SARASOTA, Fla. - The Orioles are playing the first of three straight home games today, baseball’s way of easing them into that killer Jupiter-Dunedin trip later in the week.
Who comes up with this schedule?
Chris Tillman makes his first start, earning a little extra rest at the beginning due to the Orioles’ deep run in the playoffs. The Phillies are starting Aaron Harang.
I’m asked daily whether the game is airing on MASN. The next one is Tuesday against the Yankees. Here’s the rest of the schedule:
* Tuesday, March 10 at 1 p.m., Yankees vs. Orioles (replay at 7 p.m.)
* Saturday, March 14 at 1 p.m., Rays vs. Orioles (replay at 7 p.m.)
* Tuesday, March 17 at 1 p.m., Twins vs. Orioles (replay at 7 p.m.)
* Wednesday, March 25 at 1 p.m., Blue Jays vs. Orioles (replay at 7 p.m.)
* Wednesday, April 1 at 7 p.m., Pirates vs. Orioles
* Friday, April 3 at 6 p.m., Braves vs. Orioles
I’m asked the same questions about Ubaldo Jimenez after each start. Why don’t the Orioles just let him go? What are they doing with him?
They’re paying him close to $39 million over the next three seasons. This isn’t the National Football League. The contract is guaranteed.
The Orioles aren’t going to cut him. They’re trying to make this work. If he isn’t one of the best five starting pitchers on opening day, he could be sent to the bullpen and given mop-up duty while continuing to work on his delivery.
It’s a terrible scenario given the size of his contract and the lack of space in the bullpen.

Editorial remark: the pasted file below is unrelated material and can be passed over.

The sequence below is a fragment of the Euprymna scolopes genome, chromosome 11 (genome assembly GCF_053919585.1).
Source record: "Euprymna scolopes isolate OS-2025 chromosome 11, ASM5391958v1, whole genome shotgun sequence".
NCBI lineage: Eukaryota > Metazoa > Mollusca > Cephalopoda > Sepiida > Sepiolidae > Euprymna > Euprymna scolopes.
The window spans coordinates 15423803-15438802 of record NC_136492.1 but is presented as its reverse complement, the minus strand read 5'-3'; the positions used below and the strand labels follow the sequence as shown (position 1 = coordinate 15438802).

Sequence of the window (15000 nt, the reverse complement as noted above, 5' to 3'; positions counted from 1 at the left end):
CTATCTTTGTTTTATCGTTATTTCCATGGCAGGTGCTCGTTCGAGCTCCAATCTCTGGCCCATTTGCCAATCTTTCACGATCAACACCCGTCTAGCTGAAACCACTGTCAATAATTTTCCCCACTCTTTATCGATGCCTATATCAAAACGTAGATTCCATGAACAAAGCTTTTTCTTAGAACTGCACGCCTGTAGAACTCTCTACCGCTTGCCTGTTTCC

I’ve also been asked why the Orioles don’t trade him and take whatever they can get in return. They can’t force teams to line up for his services. The contract obviously is a hindrance. It just isn’t that simple.
Let pitching coach Dave Wallace and bullpen coach Dom Chiti continue to work with him. Keep tweaking the delivery, making it more compact and easier to repeat. Lower the hands. Make the motion with them more fluid. And hope he gets comfortable with it real fast.
The biggest surprise in camp so far may be Jimmy Paredes, who had two more hits yesterday and is 5-for-10 this spring. He’s known more for his bat than glove, but let’s keep in mind that he’s a career .242/.279/.330 hitter in parts of four major league seasons.
What does that say about his glove?
We also should remember that Paredes batted .302/.327/.491 with four doubles, two home runs and eight RBIs in 18 games with the Orioles last season. What he’s doing in the Grapefruit League isn’t much different than what he did after the Orioles purchased his contract from the Royals in late July.
Paredes looks much better at third base this spring, and not by accident. He’s put in a lot of work to get better.
Paredes was inserted into left field in Dunedin and let a fly ball drop in front of him for a hit. Manager Buck Showalter will give him more opportunities, hoping that Paredes profiles as more than just a bat.
Is there a position that Paredes plays well enough for Showalter?
“For an extended period of time?” Showalter asked.
“We’ll see,” Showalter replied. “He’s made some improvements at third base. He’s got great work habits. He wants it. It’s very obvious.
“Probably not yet, but it could be. He’s better this year than he was last year.”
The Orioles could be faced with a hard decision regarding Paredes, who’s out of minor league options. They’d like to get him through waivers, outright him to Triple-A Norfolk and bring him up over the summer if a need arises. But would another team claim him? And he’d have to clear again if the Orioles purchased his contract during the season and wanted to send him back down.